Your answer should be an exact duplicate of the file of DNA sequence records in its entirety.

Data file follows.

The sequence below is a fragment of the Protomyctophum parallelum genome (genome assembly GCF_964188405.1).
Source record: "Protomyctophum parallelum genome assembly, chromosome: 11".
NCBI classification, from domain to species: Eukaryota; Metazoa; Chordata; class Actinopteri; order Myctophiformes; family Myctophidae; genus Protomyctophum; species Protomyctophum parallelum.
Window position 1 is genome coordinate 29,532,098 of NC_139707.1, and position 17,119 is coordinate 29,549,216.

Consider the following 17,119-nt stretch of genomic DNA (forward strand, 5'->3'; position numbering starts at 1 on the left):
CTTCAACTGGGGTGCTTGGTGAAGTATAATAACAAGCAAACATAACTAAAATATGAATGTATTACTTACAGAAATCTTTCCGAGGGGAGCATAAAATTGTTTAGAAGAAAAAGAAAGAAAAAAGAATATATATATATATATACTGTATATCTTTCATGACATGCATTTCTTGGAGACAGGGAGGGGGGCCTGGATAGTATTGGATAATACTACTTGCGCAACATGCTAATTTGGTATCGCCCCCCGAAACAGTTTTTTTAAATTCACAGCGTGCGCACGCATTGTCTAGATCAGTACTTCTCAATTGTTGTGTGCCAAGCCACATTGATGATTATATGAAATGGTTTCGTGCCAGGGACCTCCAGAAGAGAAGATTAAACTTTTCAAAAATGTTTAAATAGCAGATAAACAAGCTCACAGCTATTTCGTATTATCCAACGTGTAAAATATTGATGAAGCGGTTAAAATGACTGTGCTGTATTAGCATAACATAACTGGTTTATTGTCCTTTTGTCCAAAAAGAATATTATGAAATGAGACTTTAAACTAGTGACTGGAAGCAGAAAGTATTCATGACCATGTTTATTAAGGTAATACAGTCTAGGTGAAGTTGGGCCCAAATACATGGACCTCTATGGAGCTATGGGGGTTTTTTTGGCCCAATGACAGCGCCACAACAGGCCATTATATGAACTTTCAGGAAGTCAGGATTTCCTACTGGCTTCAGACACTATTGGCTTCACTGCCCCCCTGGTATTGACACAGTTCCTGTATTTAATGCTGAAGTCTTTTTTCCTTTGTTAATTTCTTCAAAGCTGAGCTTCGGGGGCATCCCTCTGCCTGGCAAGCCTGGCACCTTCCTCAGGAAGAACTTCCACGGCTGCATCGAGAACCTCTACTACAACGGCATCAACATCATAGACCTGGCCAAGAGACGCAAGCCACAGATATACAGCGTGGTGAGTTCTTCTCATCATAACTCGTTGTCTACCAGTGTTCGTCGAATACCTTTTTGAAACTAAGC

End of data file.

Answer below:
The sequence below is a fragment of the Protomyctophum parallelum genome (genome assembly GCF_964188405.1).
Source record: "Protomyctophum parallelum genome assembly, chromosome: 11".
NCBI classification, from domain to species: Eukaryota; Metazoa; Chordata; class Actinopteri; order Myctophiformes; family Myctophidae; genus Protomyctophum; species Protomyctophum parallelum.
Window position 1 is genome coordinate 29,532,098 of NC_139707.1, and position 17,119 is coordinate 29,549,216.

Consider the following 17,119-nt stretch of genomic DNA (forward strand, 5'->3'; position numbering starts at 1 on the left):
CTTCAACTGGGGTGCTTGGTGAAGTATAATAACAAGCAAACATAACTAAAATATGAATGTATTACTTACAGAAATCTTTCCGAGGGGAGCATAAAATTGTTTAGAAGAAAAAGAAAGAAAAAAGAATATATATATATATATACTGTATATCTTTCATGACATGCATTTCTTGGAGACAGGGAGGGGGGCCTGGATAGTATTGGATAATACTACTTGCGCAACATGCTAATTTGGTATCGCCCCCCGAAACAGTTTTTTTAAATTCACAGCGTGCGCACGCATTGTCTAGATCAGTACTTCTCAATTGTTGTGTGCCAAGCCACATTGATGATTATATGAAATGGTTTCGTGCCAGGGACCTCCAGAAGAGAAGATTAAACTTTTCAAAAATGTTTAAATAGCAGATAAACAAGCTCACAGCTATTTCGTATTATCCAACGTGTAAAATATTGATGAAGCGGTTAAAATGACTGTGCTGTATTAGCATAACATAACTGGTTTATTGTCCTTTTGTCCAAAAAGAATATTATGAAATGAGACTTTAAACTAGTGACTGGAAGCAGAAAGTATTCATGACCATGTTTATTAAGGTAATACAGTCTAGGTGAAGTTGGGCCCAAATACATGGACCTCTATGGAGCTATGGGGGTTTTTTTGGCCCAATGACAGCGCCACAACAGGCCATTATATGAACTTTCAGGAAGTCAGGATTTCCTACTGGCTTCAGACACTATTGGCTTCACTGCCCCCCTGGTATTGACACAGTTCCTGTATTTAATGCTGAAGTCTTTTTTCCTTTGTTAATTTCTTCAAAGCTGAGCTTCGGGGGCATCCCTCTGCCTGGCAAGCCTGGCACCTTCCTCAGGAAGAACTTCCACGGCTGCATCGAGAACCTCTACTACAACGGCATCAACATCATAGACCTGGCCAAGAGACGCAAGCCACAGATATACAGCGTGGTGAGTTCTTCTCATCATAACTCGTTGTCTACCAGTGTTCGTCGAATACCTTTTTGAAACTAAGC